What does it mean to Beyoncé? It’s not just to dance exceptionally well or put out a song that instantly becomes etched into the fabric of culture for all eternity–although those things help. To Beyoncé is to so overwhelmingly dominate a moment with one’s talent, showmanship, and marketing savvy that people speak of little else for an entire weekend. (Doing the same thing by saying a bunch of dumb garbage means you’ve Donald’d or, increasingly, Kanye’d.) Think of the legendary surprise album drop. Or that other one. Think of #Beychella. Think of the time she dropped “Formation” and rocked the Super Bowl halftime show the very next day.
Well, reader, this weekend, Donald Glover clearly Beyoncé’d, hitting a high note in an ever-ascending career.
Smack dab in the middle of a triumphant season two of his hit show, Atlanta, fresh off a Grammy win, and just before he stars in the new Star Wars, Glover was already having a moment. However, this weekend he demonstrated such range and ability, it was as if he concentrated two months’ worth of cool projects into two days. First came his Saturday Night Live appearance, during which he served as both host and musical guest–and premiered a new song–and then he released the video for a second new song, one that so brilliantly summed up these very weird times that you just had to stop dead in your tracks and watch it, probably more than once. When we trace the arc of Glover’s career years from now, it is likely that this weekend will be remembered as the moment he hit a new level.
Glover’s appearance on Saturday Night Live was remarkable for a number of reasons. For one thing, his career has taken so many varied routes over the years–between his role on Community, his albums, and creating Atlanta–that it’s easy to forget he got his start with the sketch group Derrick. As Glover’s Day One fans knew, hosting SNL would be more of a return to this style of comedy than a debut or litmus test. Also, Glover famously auditioned to be a cast member on Saturday Night Live in 2008 but didn’t make the cut. Killing it on this long-awaited first shot at hosting would send a strong message to Lorne Michaels: “Look at what you could have had. You done fucked up.”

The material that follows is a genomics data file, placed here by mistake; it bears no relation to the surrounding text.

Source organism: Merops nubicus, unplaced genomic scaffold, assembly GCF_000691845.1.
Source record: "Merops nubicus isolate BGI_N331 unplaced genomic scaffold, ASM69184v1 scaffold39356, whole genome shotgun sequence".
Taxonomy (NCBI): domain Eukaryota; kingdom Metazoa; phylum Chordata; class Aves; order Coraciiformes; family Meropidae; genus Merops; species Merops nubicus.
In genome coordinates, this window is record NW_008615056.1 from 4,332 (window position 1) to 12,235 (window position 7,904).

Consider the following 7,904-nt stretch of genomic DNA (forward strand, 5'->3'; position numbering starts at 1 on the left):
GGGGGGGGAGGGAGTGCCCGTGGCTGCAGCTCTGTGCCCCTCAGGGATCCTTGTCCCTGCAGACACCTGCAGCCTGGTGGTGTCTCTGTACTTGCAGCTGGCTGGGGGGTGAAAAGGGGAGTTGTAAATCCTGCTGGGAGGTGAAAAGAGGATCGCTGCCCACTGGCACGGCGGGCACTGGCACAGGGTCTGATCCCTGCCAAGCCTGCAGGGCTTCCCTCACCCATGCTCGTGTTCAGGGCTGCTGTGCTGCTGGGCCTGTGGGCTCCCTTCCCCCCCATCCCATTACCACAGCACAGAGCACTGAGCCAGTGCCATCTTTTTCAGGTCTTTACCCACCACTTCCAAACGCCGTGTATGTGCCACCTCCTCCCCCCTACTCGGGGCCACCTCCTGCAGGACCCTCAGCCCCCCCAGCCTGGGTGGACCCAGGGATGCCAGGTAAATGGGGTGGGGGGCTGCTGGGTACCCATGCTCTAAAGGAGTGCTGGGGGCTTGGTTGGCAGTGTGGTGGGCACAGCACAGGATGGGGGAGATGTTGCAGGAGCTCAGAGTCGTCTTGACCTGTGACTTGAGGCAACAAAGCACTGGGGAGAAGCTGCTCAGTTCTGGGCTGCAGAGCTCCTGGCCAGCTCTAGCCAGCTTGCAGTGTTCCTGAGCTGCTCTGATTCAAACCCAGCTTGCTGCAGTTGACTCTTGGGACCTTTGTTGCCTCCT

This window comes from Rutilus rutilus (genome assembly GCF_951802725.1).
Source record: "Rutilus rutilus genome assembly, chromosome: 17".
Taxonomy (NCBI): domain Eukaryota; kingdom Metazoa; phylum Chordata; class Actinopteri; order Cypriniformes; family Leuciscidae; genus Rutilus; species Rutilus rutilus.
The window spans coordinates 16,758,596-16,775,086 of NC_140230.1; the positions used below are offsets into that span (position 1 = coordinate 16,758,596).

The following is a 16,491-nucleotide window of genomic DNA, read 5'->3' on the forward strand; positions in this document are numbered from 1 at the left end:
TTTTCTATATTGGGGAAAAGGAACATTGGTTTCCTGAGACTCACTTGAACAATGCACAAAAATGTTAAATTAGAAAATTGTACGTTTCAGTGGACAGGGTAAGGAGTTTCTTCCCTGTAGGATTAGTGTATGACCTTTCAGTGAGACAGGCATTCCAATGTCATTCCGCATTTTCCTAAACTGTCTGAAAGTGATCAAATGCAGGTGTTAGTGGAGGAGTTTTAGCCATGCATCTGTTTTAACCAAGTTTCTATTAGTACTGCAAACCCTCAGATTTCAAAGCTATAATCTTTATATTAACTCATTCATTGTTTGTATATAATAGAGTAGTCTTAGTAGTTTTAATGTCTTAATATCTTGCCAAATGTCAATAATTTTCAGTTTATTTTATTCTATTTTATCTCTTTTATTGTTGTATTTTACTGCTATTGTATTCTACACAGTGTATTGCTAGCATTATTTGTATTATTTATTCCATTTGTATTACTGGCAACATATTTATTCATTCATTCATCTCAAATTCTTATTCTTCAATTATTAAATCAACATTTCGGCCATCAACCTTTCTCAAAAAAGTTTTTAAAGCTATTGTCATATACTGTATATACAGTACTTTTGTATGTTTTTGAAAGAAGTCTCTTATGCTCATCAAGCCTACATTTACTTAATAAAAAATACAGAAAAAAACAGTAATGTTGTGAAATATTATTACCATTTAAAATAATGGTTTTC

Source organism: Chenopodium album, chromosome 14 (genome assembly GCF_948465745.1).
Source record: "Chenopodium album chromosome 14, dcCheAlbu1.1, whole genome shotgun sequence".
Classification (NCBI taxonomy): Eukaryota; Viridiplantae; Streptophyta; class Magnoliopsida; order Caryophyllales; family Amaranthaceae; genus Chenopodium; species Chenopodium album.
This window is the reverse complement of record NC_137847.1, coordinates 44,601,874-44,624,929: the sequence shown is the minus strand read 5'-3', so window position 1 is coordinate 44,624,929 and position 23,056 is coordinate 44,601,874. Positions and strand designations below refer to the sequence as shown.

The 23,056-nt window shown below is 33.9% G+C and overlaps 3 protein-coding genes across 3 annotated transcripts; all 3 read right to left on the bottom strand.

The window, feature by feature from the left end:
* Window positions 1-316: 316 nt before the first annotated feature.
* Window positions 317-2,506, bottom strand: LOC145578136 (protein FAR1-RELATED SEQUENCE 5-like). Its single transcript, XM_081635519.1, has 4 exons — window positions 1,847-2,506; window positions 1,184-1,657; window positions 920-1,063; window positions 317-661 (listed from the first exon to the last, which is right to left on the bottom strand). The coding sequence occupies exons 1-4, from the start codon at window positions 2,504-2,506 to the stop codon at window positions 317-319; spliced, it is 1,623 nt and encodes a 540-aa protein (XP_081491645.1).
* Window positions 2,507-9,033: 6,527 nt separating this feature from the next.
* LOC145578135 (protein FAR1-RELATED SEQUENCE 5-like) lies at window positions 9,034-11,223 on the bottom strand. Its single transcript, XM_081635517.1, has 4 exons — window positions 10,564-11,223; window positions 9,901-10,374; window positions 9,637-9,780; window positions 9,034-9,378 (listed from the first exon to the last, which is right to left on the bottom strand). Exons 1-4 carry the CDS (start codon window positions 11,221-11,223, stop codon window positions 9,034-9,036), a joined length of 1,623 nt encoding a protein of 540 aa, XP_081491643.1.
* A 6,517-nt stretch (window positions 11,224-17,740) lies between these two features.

At first, the sketch that generated the most conversation was one that Glover did not appear in. This week’s cold open featured such a dizzying array of guests, including Scarlet Johansson, Jimmy Fallon, Ben Stiller, and even Stormy Daniels herself, that it became an instant Twitter lightning rod. Soon enough, though, as it became clear that Glover was the linchpin in a terrific episode, the conversation drifted back his way.
Glover shined as Lando Calrissian, his character from the forthcoming Solo: a Star Wars Story.
He freaked it in “Friendos,” a parody of the rap group Migos, which Glover has collaborated with on Atlanta, and whose music he’s professed much love for.
He showed off what a customer service call center in prison might sound like.
He slayed that new song.
And he also appeared in the most memorable sketch of the night, “A Kanye Place,” which sent up the recent horror hit A Quiet Place with a Kanye twist–and ultimately highlighted the unflattering differences between West and Glover right now. One is making amazing art in many different directions, while the other is mostly just making a mess of his legacy. (For his part, Kanye was a good sport about the sketch, but perhaps he was just happy to be talked about.)
Glover took a victory lap after the show by releasing the incendiary music video, “This Is America.” The social media response was rabid and sustained, riding out the entire day, mostly competing with people who had DVR’d SNL and were slowly catching up to “A Kanye Place” and Glover’s searing musical performances from the previous night.
Directed by Atlanta helmer Hiro Murai, “This Is America” already feels like a landmark video, the kind that would inspire an SNL parody had its creator not just hosted the show. It’s a surreal master class in contrasts, where a shirtless Glover is dancing ecstatically one moment and gunning down a church choir the next. Rather than glorify gun violence, the video is clearly intended to point out the unspeakable evils we live with but that hardly register as jarring anymore. It encapsulates police brutality, mass shootings, racial politics, and the media’s role in all of this–all soundtracked by a stone cold jam. If this video had been the only thing Glover did this weekend, it still would have been a huge weekend for him. The fact that it came on the heels of a lauded SNL dual-performance made it an unmistakable Beyoncé instead.
Donald Glover has always been someone who’s easy to root for. After this weekend, I doubt there’s anyone left who would bet against him.